Swan fidelity is good for health: the benefits of monogamy

Swan fidelity is good for health: the benefits of monogamy. Can monogamy be good for health? The very phrase “and until death do you part …” in many causes mortal boredom. Cases where a person is faithful to one single partner throughout life are very rare. Worldwide, about 95% of mammalian species and 85% of human cultures are polygamous. However, for those people who are in the remaining 15%, their monogamy may be more useful than any sexual liberties.

Swan fidelity is good for health: the benefits of monogamy

Statistical data

Monogamy is defined as sexual intercourse with strictly one partner for an extended period of time; of course, sometimes monogamy occurs in marriage. The opposite of monogamy is polygamy, which is having more than one partner at the same time. The number of monogamous couples has increased over the past few decades. For example, in the United States, the number of registered marriages is significantly reduced.

In 2001, 2.1 million Americans tied the knot; this is the same number as in 1970 – despite the fact that the population has increased by about 100 million people over the past 40 years. By some estimates, about three-quarters of all married people in our time are faithful to their spouses.

What can move humanity towards monogamy?

There are many theories that explain this phenomenon. The reasons considered by the researchers include both economic factors and various conditions of growing up people. Some believe that natural selection pushes a person to closer and more reliable ties.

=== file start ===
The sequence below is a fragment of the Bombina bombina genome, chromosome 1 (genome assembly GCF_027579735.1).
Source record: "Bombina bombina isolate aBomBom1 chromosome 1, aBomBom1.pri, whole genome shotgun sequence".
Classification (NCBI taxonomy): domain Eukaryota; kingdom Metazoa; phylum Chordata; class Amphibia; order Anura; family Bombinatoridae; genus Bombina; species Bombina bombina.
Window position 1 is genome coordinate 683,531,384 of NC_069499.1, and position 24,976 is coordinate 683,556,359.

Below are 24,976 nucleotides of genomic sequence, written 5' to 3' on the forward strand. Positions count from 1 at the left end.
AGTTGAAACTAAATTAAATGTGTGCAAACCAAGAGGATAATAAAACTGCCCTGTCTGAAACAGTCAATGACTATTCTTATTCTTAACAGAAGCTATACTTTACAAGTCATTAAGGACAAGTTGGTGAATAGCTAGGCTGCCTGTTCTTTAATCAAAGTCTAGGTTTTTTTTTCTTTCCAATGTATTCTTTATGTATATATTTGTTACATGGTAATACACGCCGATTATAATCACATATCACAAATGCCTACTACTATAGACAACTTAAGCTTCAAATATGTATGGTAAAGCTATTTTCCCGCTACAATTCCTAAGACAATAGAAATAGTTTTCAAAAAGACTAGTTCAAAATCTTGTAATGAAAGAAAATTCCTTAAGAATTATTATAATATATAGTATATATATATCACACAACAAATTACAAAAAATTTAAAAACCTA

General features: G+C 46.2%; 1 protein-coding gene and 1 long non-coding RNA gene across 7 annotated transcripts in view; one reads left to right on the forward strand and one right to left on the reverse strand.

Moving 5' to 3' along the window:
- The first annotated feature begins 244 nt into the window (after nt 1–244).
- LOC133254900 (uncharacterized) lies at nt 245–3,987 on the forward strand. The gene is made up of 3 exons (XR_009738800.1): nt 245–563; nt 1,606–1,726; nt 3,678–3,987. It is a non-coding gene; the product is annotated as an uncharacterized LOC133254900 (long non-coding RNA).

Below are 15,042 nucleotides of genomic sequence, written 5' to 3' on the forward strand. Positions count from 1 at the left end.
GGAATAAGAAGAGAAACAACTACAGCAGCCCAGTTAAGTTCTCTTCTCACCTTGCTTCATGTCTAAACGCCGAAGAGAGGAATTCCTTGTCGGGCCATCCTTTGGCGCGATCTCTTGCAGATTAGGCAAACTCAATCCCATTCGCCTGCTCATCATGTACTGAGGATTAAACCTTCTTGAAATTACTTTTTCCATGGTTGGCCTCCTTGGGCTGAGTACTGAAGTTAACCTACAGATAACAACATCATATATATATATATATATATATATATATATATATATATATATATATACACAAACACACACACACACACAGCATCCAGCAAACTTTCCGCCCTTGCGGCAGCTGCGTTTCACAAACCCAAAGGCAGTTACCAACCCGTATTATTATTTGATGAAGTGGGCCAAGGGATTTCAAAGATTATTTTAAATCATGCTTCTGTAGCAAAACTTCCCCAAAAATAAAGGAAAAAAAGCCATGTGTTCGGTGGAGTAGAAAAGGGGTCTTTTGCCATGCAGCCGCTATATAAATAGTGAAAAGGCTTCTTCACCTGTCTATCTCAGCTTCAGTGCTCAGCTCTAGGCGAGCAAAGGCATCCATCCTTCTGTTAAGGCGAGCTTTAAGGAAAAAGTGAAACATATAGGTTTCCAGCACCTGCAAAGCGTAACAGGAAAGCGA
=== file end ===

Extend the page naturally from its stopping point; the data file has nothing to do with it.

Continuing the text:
Some researchers have explored the potential health benefits of being monogamous. Of course, studies comparing monogamous and polygamous couples are rare. However, the scientific research that is already available shows that monogamy has many advantages.

Fidelity and its health benefits

In particular, being close to one person was significantly associated with lower rates of depression, stronger immunity, and good heart health. Married people have a much lower risk of getting cancer than free singles. Moreover, the researchers took into account not only newly formed couples, but also those that had been married for many years.

In one survey, subjects were shown photographs of their lovers. Those in long-term partnerships produced more attachment hormones (such as oxytocin) when looking at the picture; which was not observed in the case of viewing photos by those people who were together for less than 2-3 months.

It is not yet clear whether everyone will benefit from a monogamous relationship. Some people suggest more modern versions of it (for example, the classic “cheating on vacation doesn’t count” rule); others tend to impose their own, more complex, rules on relationships.

“Mono” or “poly”?

Genetically speaking, some people may be more monogamous than others. For example, researchers have discovered a male gene associated with polygamy. It is not yet clear whether it can be an excuse for multiple sexual intercourse – after all, the human psyche is extremely complex and complex to blame genes for everything.

But on the other hand, a monogamous partnership does not automatically make people healthier and happier. A particularly unsatisfactory sex life has a bad effect on women. The fair sex can develop depression, hypertension, obesity – few people think about all these things, standing at the wedding altar.

Swan fidelity is good for health: the benefits of monogamy

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